# The Quadrature of the Circle and Hippocrates' Lunes - The Quadrature of Polygons in Euclid's Elements, Books I, II

Author(s):
Daniel E. Otero (Xavier University)

[Proposition I.44.] To a given straight line in a given rectilinear angle, to apply a parallelogram equal to a given triangle.13

Let AB be the given straight line, D the given rectilinear angle, and C the given triangle. Figure 4: Elements, I.44.

It is required to apply a parallelogram equal to the given triangle C to the given straight line AB in an angle equal to D.

Construct the parallelogram BEFG equal to the triangle C in the angle EBG which equals D, and let it be placed so that BE is in a straight line with AB.14

Draw FG through to H, and draw AH through A parallel to either BG or EF. Join HB.

Since the straight line HF falls upon the parallels AH and EF, therefore the sum of the angles AHF and HFE equals two right angles.15 Therefore the sum of the angles BHG and GFE is less than two right angles. And straight lines produced indefinitely from angles less than two right angles meet, therefore HB and FE, when produced, will meet.16

Let them be produced and meet at K. Draw KL through the point K parallel to either EA or FH. Produce HA and GB to the points L and M.17

Then HLKF is a parallelogram, HK is its diameter,18 and AG and ME are parallelograms, and LB and BF are the so-called complements about HK. Therefore LB equals BF.19

But BF equals the triangle C, therefore LB also equals C.

Since the angle GBE equals the angle ABM, while the angle GBE equals D, therefore the angle ABM also equals the angle D.

Therefore the parallelogram LB equal to the given triangle C has been applied to the given straight line AB, in the angle ABM which equals D. QEF

[Proposition I.45.] To construct a parallelogram equal to a given rectilinear figure in a given rectilinear angle.

Let ABCD be the given rectilinear figure and E the given rectilinear angle. Figure 5: Elements, I.45.

It is required to construct a parallelogram equal to the rectilinear figure ABCD in the given angle E.

Join DB. Construct the parallelogram FH equal to the triangle ABD in the angle HKF which equals E.20 Apply the parallelogram GM equal to the triangle DBC to the straight line GH in the angle GHM which equals E.21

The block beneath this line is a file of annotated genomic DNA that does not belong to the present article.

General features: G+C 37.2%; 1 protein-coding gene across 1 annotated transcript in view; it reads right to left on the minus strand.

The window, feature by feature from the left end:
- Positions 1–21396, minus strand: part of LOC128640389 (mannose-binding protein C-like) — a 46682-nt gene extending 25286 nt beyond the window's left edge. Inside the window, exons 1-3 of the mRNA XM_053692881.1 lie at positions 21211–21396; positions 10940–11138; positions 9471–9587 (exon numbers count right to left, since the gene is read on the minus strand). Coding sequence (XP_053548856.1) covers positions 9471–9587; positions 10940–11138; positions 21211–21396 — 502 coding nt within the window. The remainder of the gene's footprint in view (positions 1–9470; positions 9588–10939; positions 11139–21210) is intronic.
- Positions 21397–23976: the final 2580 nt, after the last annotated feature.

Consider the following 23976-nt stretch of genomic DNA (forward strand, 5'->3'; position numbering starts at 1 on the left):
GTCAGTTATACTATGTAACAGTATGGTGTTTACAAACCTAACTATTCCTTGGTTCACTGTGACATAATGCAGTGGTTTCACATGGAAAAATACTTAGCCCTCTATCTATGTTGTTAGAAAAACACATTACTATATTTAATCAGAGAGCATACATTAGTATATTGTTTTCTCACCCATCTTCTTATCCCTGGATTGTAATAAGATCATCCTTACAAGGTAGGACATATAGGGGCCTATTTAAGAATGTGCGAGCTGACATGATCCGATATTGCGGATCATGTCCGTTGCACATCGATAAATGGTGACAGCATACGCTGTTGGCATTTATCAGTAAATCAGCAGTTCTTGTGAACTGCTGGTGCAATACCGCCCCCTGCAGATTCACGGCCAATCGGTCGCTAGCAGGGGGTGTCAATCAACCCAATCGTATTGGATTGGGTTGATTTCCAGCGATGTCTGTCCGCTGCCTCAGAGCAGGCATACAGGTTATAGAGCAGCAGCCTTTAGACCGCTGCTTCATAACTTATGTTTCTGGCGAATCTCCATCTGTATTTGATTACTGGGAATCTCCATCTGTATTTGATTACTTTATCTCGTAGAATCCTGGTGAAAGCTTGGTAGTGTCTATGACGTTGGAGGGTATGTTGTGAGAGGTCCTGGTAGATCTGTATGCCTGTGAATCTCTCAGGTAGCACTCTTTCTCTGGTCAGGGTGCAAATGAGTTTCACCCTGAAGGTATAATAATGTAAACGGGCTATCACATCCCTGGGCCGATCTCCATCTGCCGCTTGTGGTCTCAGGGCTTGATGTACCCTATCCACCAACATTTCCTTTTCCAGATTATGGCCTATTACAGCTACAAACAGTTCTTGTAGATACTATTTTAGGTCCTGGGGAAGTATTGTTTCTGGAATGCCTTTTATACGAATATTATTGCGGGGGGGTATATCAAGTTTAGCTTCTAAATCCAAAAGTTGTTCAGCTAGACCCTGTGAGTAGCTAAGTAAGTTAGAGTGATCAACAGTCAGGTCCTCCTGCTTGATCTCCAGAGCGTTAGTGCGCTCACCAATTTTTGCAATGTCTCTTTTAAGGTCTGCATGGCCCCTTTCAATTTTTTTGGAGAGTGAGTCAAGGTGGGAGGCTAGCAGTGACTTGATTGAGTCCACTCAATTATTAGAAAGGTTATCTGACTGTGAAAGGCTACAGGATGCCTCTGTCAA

Since the angle E equals each of the angles HKF and GHM, therefore the angle HKF also equals the angle GHM.

Add the angle KHG to each. Therefore the sum of the angles FKH and KHG equals the sum of the angles KHG and GHM.

But the sum of the angles FKH and KHG equals two right angles, therefore the sum of the angles KHG and GHM also equals two right angles.

Thus, with a straight line GH, and at the point H on it, two straight lines KH and HM not lying on the same side make the adjacent angles together equal to two right angles, therefore KH is in a straight line with HM.22

Since the straight line HG falls upon the parallels KM and FG, therefore the alternate angles MHG and HGF equal one another.

Add the angle HGL to each. Then the sum of the angles MHG and HGL equals the sum of the angles HGF and HGL.

But the sum of the angles MHG and HGL equals two right angles, therefore the sum of the angles HGF and HGL also equals two right angles. Therefore FG is in a straight line with GL.23

Since FK is equal and parallel to HG, and HG equal and parallel to ML also, therefore KF is also equal and parallel to ML, and the straight lines KM and FL join them at their ends. Therefore KM and FL are also equal and parallel. Therefore KFLM is a parallelogram.

Since the triangle ABD equals the parallelogram FH, and DBC equals GM, therefore the whole rectilinear figure ABCD equals the whole parallelogram KFLM.

Therefore the parallelogram KFLM has been constructed equal to the given rectilinear figure ABCD in the angle FKM which equals the given angle E. QEF

[Proposition II.14.] To construct a square equal to a given rectilinear figure.

Let A be the given rectilinear figure. Figure 6: Elements, II.14.

It is required to construct a square equal to the rectilinear figure A.

Construct the rectangular parallelogram BD equal to the rectilinear figure A.24

Then, if BE equals ED, then that which was proposed is done, for a square BD has been constructed equal to the rectilinear figure A.25

But, if not, one of the straight lines BE or ED is greater. Let BE be greater, and produce it to F. Make EF equal to ED, and bisect BF at G.26

Describe the semicircle BHF with center G and radius one of the straight lines GB or GF. Produce DE to H, and join GH.

Then, since the straight line BF has been cut into equal segments at G and into unequal segments at E, the rectangle BE by EF together with the square on EG equals the square on GF.27

But GF equals GH, therefore the rectangle BE by EF together with the square on GE equals the square on GH.

But the sum of the squares on HE and EG equals the square on GH,28 therefore the rectangle BE by EF together with the square on GE equals the sum of the squares on HE and EG.

Subtract the square on GE from each. Therefore the remaining rectangle BE by EF equals the square on EH.

But the rectangle BE by EF is BD, for EF equals ED, therefore the parallelogram BD equals the square on HE.

And BD equals the rectilinear figure A.29